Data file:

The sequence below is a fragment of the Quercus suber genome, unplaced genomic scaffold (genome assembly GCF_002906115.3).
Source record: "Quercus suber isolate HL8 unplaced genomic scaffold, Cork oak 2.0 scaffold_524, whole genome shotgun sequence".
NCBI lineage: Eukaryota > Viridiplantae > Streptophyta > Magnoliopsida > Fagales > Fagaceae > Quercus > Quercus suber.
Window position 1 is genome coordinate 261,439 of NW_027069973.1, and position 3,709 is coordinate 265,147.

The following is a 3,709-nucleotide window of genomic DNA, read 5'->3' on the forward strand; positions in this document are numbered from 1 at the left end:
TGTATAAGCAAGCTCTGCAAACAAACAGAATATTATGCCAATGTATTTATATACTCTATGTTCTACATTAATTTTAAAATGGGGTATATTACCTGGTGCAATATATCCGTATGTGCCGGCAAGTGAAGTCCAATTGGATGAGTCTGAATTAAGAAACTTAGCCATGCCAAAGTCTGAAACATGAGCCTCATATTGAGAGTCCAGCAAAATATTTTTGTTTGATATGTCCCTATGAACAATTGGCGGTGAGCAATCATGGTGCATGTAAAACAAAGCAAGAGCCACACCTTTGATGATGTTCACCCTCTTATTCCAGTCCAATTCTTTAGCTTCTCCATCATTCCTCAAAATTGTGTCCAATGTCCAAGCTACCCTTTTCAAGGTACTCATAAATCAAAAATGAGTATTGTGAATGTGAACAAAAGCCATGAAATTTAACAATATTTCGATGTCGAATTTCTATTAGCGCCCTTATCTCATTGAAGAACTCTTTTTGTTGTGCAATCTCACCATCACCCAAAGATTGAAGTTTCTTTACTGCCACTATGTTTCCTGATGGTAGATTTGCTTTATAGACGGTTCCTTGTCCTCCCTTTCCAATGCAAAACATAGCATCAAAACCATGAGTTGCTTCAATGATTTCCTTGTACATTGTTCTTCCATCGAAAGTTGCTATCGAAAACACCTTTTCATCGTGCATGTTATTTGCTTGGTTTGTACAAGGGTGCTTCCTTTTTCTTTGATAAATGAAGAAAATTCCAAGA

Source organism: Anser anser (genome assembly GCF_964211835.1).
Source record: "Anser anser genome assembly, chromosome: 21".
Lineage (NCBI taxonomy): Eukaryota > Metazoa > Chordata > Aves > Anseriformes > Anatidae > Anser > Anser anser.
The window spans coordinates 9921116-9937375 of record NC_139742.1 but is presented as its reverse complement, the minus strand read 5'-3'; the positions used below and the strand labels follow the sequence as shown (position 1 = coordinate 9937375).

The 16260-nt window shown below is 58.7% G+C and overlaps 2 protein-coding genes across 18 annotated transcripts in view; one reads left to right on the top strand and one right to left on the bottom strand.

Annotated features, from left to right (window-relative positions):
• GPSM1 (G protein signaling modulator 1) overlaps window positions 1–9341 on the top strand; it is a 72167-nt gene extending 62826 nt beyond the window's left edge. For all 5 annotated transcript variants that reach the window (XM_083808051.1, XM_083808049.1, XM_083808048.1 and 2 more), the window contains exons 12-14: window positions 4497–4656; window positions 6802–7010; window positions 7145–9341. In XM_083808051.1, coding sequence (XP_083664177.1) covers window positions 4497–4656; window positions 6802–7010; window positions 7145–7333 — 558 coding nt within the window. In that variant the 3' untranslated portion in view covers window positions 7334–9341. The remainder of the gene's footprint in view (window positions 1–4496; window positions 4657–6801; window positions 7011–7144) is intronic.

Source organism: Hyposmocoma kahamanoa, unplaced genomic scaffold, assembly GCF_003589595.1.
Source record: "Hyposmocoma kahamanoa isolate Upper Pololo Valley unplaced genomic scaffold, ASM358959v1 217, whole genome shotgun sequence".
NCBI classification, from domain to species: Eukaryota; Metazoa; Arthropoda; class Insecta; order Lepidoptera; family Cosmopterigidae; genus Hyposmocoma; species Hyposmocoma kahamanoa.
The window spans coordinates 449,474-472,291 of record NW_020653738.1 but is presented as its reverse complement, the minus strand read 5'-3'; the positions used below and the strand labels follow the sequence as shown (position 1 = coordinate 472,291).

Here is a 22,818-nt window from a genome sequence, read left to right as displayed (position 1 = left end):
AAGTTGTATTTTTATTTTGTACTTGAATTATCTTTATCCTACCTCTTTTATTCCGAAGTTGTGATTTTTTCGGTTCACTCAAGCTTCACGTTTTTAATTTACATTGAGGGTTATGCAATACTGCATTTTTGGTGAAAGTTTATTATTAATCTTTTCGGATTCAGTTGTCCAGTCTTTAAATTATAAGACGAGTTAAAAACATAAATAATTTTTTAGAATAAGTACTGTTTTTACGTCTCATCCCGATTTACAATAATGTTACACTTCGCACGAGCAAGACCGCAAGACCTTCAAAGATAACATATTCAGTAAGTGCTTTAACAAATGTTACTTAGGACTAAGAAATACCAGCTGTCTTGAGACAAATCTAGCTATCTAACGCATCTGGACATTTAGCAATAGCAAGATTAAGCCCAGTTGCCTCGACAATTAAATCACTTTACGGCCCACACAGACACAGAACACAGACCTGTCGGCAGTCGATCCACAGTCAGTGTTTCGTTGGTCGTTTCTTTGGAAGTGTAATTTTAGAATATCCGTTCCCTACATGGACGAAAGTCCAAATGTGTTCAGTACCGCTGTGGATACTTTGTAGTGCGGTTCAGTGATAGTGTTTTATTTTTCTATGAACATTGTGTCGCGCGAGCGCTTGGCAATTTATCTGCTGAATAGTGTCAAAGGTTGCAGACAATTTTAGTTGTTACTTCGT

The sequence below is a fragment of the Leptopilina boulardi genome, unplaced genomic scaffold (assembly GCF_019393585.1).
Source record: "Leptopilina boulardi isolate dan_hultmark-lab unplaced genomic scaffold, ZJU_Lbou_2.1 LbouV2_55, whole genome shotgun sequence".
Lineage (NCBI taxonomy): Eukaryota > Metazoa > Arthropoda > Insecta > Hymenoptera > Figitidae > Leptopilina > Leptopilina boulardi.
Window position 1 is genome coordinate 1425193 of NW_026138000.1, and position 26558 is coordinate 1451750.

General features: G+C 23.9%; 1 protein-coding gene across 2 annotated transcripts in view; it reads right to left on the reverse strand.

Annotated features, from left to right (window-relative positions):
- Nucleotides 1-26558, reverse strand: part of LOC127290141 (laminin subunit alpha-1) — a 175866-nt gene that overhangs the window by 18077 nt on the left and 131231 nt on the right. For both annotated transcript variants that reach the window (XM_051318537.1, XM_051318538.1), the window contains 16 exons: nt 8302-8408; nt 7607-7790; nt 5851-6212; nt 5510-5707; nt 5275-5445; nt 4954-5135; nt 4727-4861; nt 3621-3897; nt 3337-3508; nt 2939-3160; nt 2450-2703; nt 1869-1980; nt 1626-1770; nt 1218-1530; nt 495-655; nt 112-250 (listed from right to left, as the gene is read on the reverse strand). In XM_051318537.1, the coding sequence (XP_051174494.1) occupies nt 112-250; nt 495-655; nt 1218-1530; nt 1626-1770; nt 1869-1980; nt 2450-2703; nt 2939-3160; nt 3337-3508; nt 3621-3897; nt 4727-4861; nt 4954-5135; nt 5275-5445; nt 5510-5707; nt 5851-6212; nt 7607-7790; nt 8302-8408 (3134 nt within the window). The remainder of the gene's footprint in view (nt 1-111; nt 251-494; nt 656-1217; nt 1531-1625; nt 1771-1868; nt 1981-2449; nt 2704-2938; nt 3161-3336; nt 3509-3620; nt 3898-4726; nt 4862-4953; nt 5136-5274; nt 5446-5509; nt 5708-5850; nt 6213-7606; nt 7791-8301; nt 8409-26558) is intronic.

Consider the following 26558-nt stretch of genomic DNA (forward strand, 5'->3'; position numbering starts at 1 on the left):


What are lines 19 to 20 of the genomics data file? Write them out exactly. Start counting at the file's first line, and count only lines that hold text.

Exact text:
AAGTTGTATTTTTATTTTGTACTTGAATTATCTTTATCCTACCTCTTTTATTCCGAAGTTGTGATTTTTTCGGTTCACTCAAGCTTCACGTTTTTAATTTACATTGAGGGTTATGCAATACTGCATTTTTGGTGAAAGTTTATTATTAATCTTTTCGGATTCAGTTGTCCAGTCTTTAAATTATAAGACGAGTTAAAAACATAAATAATTTTTTAGAATAAGTACTGTTTTTACGTCTCATCCCGATTTACAATAATGTTACACTTCGCACGAGCAAGACCGCAAGACCTTCAAAGATAACATATTCAGTAAGTGCTTTAACAAATGTTACTTAGGACTAAGAAATACCAGCTGTCTTGAGACAAATCTAGCTATCTAACGCATCTGGACATTTAGCAATAGCAAGATTAAGCCCAGTTGCCTCGACAATTAAATCACTTTACGGCCCACACAGACACAGAACACAGACCTGTCGGCAGTCGATCCACAGTCAGTGTTTCGTTGGTCGTTTCTTTGGAAGTGTAATTTTAGAATATCCGTTCCCTACATGGACGAAAGTCCAAATGTGTTCAGTACCGCTGTGGATACTTTGTAGTGCGGTTCAGTGATAGTGTTTTATTTTTCTATGAACATTGTGTCGCGCGAGCGCTTGGCAATTTATCTGCTGAATAGTGTCAAAGGTTGCAGACAATTTTAGTTGTTACTTCGT

The sequence below is a fragment of the Leptopilina boulardi genome, unplaced genomic scaffold (assembly GCF_019393585.1).